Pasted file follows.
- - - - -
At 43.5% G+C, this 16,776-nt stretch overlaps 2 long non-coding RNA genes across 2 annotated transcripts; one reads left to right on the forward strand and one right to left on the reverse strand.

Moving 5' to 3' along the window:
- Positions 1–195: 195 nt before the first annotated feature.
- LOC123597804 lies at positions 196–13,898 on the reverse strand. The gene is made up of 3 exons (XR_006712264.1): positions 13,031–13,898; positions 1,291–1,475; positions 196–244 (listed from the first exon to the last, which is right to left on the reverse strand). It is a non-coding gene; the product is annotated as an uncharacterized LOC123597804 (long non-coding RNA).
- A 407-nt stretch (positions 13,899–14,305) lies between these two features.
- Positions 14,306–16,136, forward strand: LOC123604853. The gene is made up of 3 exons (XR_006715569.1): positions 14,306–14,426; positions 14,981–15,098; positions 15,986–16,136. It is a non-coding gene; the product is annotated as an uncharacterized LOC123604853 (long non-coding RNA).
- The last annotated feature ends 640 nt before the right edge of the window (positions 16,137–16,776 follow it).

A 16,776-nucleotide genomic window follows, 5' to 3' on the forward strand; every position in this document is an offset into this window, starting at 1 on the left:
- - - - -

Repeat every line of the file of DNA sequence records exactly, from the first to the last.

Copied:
At 43.5% G+C, this 16,776-nt stretch overlaps 2 long non-coding RNA genes across 2 annotated transcripts; one reads left to right on the forward strand and one right to left on the reverse strand.

Moving 5' to 3' along the window:
- Positions 1–195: 195 nt before the first annotated feature.
- LOC123597804 lies at positions 196–13,898 on the reverse strand. The gene is made up of 3 exons (XR_006712264.1): positions 13,031–13,898; positions 1,291–1,475; positions 196–244 (listed from the first exon to the last, which is right to left on the reverse strand). It is a non-coding gene; the product is annotated as an uncharacterized LOC123597804 (long non-coding RNA).
- A 407-nt stretch (positions 13,899–14,305) lies between these two features.
- Positions 14,306–16,136, forward strand: LOC123604853. The gene is made up of 3 exons (XR_006715569.1): positions 14,306–14,426; positions 14,981–15,098; positions 15,986–16,136. It is a non-coding gene; the product is annotated as an uncharacterized LOC123604853 (long non-coding RNA).
- The last annotated feature ends 640 nt before the right edge of the window (positions 16,137–16,776 follow it).

A 16,776-nucleotide genomic window follows, 5' to 3' on the forward strand; every position in this document is an offset into this window, starting at 1 on the left: